I don’t mean to be rude yet sadly, according to Dumbledore, accidental rudeness occurs alarmingly often. See, this is one of the situations I have nothing nice to say about. I’ll just go ahead and say it. 

The little town that’s 252 kilometers from Bangalore has completely ruined my English. I haven’t been able to figure out how things get lost in translation in the course of a four hour drive. Why, Bangalore is bustling with sex appeal, good grammar and poshness in general. Step outside of the malls and this is what happens. 

“Can I able to speak to so and so, please?”

I am not even kidding here. This is how even the doctors here talk. The nurses don’t speak English at all, which makes me wonder how the heck did they ever get through years of Nursing School – because I’m sure not all books were written in vernacular languages. That, precisely, was the day my English died. After Can and Abel attacked me together and mercilessly tore apart my polished Grammar Naziness. 

It further died a hopeless death the day I accepted head bath as a thing. Normal people would call it washing the hair, or even shampooing. Not the people here. I need help recovering. 

A few words and phrases my English took to the grave: 

1. I knew you didn’t TOLD me. Goodbye, grammar. Hello, bummer.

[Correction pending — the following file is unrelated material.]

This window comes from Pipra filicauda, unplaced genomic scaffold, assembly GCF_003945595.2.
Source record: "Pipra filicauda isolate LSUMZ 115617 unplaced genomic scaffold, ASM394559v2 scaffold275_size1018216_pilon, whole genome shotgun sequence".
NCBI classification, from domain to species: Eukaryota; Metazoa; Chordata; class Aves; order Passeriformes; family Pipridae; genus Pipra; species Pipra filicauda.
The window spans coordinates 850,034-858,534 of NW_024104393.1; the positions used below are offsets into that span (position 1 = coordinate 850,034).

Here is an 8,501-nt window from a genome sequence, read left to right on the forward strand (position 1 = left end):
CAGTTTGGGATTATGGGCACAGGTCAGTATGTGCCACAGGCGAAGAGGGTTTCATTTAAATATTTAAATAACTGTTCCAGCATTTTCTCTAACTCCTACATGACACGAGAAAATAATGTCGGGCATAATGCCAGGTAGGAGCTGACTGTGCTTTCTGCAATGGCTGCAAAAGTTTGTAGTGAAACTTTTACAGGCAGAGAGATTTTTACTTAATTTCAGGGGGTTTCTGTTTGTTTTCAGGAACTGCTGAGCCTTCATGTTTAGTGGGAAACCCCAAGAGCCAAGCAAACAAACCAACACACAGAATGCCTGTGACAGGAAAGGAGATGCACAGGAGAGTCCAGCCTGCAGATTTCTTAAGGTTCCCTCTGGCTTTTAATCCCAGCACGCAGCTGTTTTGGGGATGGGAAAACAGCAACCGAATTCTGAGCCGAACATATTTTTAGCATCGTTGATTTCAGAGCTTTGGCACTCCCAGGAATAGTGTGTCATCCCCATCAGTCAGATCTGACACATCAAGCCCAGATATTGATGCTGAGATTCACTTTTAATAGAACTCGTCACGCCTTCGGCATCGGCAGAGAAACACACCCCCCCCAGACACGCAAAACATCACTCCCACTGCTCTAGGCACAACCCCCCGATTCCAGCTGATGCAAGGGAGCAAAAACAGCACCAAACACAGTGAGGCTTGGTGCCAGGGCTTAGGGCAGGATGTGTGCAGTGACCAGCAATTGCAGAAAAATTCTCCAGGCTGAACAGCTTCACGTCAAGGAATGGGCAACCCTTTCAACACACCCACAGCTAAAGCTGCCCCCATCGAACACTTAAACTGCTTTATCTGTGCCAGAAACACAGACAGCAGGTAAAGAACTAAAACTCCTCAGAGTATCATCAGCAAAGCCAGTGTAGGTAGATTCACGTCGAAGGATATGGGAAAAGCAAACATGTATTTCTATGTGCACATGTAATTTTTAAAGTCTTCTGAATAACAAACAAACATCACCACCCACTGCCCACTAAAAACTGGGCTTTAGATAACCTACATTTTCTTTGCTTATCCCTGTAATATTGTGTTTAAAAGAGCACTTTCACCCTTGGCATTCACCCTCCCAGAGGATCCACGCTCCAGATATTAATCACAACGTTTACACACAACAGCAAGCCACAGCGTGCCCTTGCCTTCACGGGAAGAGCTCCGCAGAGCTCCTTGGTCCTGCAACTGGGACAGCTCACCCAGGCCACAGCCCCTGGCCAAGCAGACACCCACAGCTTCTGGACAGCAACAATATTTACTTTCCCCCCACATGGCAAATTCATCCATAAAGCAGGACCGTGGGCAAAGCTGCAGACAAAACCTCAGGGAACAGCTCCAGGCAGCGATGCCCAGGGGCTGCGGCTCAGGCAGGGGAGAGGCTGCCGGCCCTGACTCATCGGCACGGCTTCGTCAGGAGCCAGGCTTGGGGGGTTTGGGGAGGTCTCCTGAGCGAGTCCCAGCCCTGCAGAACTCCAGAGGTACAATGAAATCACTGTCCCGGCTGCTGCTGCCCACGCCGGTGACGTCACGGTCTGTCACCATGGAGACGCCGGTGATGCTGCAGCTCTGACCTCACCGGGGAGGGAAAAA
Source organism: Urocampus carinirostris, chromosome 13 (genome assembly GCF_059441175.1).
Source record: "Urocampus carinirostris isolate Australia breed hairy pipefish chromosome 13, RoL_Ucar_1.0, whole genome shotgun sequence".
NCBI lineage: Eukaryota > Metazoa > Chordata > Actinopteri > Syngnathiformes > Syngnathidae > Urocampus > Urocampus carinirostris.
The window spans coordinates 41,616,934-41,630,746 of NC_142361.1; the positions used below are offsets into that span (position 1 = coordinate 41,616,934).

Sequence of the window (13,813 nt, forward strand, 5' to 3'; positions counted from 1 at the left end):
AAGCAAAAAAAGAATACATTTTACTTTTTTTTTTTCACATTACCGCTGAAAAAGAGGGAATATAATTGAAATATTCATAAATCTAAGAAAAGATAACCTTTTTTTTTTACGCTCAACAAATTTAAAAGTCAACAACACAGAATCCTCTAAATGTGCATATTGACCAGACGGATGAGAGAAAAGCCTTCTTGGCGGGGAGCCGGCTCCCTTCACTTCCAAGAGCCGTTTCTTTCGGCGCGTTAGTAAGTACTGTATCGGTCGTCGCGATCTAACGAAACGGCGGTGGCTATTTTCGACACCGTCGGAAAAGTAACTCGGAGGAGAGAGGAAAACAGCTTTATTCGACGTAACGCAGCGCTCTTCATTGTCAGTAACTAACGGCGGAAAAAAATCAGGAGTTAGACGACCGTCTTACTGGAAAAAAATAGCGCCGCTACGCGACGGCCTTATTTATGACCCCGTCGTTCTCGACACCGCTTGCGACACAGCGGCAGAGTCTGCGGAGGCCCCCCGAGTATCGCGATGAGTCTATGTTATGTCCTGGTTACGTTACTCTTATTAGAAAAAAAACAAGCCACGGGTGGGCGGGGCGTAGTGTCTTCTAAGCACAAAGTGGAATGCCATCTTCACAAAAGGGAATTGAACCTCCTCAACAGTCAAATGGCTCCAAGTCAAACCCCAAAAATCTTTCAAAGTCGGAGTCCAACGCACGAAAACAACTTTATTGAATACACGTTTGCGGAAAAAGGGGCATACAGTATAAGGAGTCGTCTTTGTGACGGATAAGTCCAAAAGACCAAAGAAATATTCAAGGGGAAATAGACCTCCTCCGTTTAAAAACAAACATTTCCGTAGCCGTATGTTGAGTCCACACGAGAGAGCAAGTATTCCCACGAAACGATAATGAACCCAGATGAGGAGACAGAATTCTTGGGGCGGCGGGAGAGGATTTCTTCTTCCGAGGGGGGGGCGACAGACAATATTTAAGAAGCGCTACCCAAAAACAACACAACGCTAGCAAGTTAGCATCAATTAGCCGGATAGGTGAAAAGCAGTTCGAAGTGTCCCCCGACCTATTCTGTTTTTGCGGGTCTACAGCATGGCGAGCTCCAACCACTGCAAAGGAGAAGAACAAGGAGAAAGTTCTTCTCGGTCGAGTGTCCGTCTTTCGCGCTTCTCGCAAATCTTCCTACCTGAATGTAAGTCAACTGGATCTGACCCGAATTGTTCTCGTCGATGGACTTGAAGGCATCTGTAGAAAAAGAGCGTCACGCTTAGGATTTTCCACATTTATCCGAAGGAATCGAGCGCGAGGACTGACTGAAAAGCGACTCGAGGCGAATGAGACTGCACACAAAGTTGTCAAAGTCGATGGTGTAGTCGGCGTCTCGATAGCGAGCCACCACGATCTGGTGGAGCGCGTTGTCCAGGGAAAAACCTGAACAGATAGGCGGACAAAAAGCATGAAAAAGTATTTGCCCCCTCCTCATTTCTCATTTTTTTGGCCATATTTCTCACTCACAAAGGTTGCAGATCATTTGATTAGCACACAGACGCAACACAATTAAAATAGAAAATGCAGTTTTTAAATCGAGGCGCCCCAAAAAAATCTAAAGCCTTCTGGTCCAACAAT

2. “I never noticed.” “Me EITHER.” Where is the grammar? 

3. The old lady just dieded. OH GOD

4. What’s the problems with saying head baths? RIP.

Nope, not sarcastic at all. Thanks, South India’s Sleepy Hollow.


29 thoughts on “The Day My English Died

      1. Glad you liked it. It’s a song from 1970, I think. When I first heard it, I thought it had something to do with President Kennedy (“his widowed bride”) and I remembered watching the funeral when I was a small boy. But, no the song was actually about a famous musician who was killed in a plane crash (“the day the music died”) Anyway, the lyrics are haunting.

        Liked by 1 person

  1. As long as you can write English then you have something, even if your speech begins to be a little wonky. I live in a society where there are subtle shades of English depending on where you grew up. You are all good my blogging friend.

    Liked by 2 people

  2. Since I AM a grammar nazi, I’ll ease your mind a bit to say this: you write better in English than 95% of the English speakers I know… so, your dismay at what you hear there in the “boonies” (short for boondocks…) is understandable, and not entirely out of place….Maybe a ‘little bit’ whiny, but, I can relate…



    Liked by 2 people

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